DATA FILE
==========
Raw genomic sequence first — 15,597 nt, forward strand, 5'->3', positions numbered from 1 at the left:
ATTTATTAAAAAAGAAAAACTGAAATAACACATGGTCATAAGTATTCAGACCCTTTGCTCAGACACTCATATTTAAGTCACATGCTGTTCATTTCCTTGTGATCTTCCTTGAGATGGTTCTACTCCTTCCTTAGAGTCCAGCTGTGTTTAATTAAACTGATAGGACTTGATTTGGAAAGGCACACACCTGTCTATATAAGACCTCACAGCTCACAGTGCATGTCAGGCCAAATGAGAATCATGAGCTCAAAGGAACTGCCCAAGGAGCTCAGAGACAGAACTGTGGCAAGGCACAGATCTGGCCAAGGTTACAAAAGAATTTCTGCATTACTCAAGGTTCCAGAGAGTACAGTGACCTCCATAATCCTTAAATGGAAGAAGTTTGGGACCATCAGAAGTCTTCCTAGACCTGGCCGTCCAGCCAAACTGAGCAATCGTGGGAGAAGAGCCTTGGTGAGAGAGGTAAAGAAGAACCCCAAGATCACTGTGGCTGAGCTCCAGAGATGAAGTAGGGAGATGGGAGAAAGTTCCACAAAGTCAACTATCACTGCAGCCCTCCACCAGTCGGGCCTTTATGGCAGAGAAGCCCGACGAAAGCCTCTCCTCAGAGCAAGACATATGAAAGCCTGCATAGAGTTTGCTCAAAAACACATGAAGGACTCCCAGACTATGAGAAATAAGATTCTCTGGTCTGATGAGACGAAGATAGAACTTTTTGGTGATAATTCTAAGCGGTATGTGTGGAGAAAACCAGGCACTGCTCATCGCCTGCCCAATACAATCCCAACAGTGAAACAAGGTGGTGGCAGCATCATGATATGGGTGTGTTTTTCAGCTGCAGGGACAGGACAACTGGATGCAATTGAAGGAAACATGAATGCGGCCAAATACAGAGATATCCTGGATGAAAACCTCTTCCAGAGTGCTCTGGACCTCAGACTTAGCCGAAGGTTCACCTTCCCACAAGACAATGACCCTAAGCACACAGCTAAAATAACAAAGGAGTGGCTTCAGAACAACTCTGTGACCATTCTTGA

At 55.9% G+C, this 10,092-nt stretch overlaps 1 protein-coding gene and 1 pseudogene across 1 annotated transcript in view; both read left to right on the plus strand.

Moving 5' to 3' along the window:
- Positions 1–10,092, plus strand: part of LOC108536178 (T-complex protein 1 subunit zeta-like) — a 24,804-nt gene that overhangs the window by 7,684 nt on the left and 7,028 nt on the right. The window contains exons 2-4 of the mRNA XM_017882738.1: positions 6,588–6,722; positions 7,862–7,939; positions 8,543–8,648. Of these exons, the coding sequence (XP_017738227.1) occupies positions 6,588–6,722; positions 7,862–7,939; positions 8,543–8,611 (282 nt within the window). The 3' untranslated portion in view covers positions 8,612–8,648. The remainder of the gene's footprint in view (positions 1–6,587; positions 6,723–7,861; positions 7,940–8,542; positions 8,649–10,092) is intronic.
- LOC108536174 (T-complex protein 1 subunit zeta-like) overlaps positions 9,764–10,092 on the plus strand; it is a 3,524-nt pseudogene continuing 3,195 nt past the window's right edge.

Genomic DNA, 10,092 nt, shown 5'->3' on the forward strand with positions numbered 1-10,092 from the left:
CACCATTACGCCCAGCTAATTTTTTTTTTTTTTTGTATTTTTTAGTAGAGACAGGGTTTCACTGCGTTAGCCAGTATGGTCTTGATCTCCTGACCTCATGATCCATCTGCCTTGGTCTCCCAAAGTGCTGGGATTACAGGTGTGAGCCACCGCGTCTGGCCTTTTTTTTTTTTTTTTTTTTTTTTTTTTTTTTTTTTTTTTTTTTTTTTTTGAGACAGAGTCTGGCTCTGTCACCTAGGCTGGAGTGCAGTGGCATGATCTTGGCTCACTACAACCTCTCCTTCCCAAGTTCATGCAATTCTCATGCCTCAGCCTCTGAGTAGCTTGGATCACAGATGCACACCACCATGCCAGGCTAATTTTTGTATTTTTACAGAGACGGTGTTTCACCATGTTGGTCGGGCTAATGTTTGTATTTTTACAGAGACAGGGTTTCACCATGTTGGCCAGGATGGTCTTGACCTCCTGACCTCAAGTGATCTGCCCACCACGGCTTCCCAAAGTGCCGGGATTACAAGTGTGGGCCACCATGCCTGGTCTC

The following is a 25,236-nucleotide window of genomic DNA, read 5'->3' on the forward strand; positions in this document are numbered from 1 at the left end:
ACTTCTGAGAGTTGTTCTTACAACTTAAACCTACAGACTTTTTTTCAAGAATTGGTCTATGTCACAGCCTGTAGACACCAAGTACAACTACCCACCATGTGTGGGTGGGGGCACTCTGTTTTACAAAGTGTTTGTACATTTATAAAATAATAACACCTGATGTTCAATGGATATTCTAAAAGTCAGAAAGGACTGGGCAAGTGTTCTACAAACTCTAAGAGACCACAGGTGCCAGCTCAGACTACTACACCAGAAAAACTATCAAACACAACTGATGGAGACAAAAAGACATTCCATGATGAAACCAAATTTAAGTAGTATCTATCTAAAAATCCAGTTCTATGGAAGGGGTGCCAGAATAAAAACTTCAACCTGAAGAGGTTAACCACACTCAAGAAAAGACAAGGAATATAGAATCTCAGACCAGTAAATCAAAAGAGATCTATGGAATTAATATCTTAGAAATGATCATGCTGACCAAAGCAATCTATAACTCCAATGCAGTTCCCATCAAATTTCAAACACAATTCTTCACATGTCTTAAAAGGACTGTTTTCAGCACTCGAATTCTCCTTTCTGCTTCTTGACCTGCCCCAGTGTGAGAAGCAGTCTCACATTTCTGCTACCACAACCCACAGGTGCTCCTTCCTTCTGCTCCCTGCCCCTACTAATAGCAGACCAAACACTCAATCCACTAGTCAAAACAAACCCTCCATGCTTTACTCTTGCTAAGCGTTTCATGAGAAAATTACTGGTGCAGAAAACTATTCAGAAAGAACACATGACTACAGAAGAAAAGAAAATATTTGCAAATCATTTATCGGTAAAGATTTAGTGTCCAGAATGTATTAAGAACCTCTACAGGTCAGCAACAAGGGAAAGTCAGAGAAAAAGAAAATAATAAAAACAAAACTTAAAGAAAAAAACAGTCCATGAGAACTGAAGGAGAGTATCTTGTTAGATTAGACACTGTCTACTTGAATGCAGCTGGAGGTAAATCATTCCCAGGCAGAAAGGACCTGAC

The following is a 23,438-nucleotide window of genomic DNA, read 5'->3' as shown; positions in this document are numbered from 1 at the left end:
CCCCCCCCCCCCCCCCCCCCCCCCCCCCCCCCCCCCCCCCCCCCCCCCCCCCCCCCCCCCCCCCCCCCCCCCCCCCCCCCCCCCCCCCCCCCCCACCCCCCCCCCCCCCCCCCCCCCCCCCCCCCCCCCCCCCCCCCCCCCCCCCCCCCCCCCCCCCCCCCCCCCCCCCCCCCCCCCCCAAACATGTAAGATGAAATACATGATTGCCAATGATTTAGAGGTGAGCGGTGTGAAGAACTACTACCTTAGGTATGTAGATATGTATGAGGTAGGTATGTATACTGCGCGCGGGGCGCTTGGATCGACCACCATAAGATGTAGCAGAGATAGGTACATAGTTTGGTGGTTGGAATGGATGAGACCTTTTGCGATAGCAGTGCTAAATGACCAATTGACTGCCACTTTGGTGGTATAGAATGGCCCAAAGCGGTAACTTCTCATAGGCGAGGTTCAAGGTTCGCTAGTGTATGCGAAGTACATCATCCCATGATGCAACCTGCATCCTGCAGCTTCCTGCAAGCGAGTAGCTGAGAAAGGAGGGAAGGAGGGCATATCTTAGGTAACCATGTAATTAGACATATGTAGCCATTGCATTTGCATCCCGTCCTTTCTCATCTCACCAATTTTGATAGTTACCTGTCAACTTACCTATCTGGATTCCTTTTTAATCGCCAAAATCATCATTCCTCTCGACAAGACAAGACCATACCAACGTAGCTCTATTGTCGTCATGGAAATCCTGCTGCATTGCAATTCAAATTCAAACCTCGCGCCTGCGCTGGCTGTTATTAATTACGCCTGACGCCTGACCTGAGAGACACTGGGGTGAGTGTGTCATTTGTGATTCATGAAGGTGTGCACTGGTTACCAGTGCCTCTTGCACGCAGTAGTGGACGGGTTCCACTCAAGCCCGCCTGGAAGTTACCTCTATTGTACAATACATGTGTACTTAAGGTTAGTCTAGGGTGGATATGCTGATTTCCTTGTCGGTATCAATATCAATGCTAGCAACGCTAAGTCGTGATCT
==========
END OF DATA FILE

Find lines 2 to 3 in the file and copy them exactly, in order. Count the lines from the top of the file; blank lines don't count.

ATTTATTAAAAAAGAAAAACTGAAATAACACATGGTCATAAGTATTCAGACCCTTTGCTCAGACACTCATATTTAAGTCACATGCTGTTCATTTCCTTGTGATCTTCCTTGAGATGGTTCTACTCCTTCCTTAGAGTCCAGCTGTGTTTAATTAAACTGATAGGACTTGATTTGGAAAGGCACACACCTGTCTATATAAGACCTCACAGCTCACAGTGCATGTCAGGCCAAATGAGAATCATGAGCTCAAAGGAACTGCCCAAGGAGCTCAGAGACAGAACTGTGGCAAGGCACAGATCTGGCCAAGGTTACAAAAGAATTTCTGCATTACTCAAGGTTCCAGAGAGTACAGTGACCTCCATAATCCTTAAATGGAAGAAGTTTGGGACCATCAGAAGTCTTCCTAGACCTGGCCGTCCAGCCAAACTGAGCAATCGTGGGAGAAGAGCCTTGGTGAGAGAGGTAAAGAAGAACCCCAAGATCACTGTGGCTGAGCTCCAGAGATGAAGTAGGGAGATGGGAGAAAGTTCCACAAAGTCAACTATCACTGCAGCCCTCCACCAGTCGGGCCTTTATGGCAGAGAAGCCCGACGAAAGCCTCTCCTCAGAGCAAGACATATGAAAGCCTGCATAGAGTTTGCTCAAAAACACATGAAGGACTCCCAGACTATGAGAAATAAGATTCTCTGGTCTGATGAGACGAAGATAGAACTTTTTGGTGATAATTCTAAGCGGTATGTGTGGAGAAAACCAGGCACTGCTCATCGCCTGCCCAATACAATCCCAACAGTGAAACAAGGTGGTGGCAGCATCATGATATGGGTGTGTTTTTCAGCTGCAGGGACAGGACAACTGGATGCAATTGAAGGAAACATGAATGCGGCCAAATACAGAGATATCCTGGATGAAAACCTCTTCCAGAGTGCTCTGGACCTCAGACTTAGCCGAAGGTTCACCTTCCCACAAGACAATGACCCTAAGCACACAGCTAAAATAACAAAGGAGTGGCTTCAGAACAACTCTGTGACCATTCTTGA

At 55.9% G+C, this 10,092-nt stretch overlaps 1 protein-coding gene and 1 pseudogene across 1 annotated transcript in view; both read left to right on the plus strand.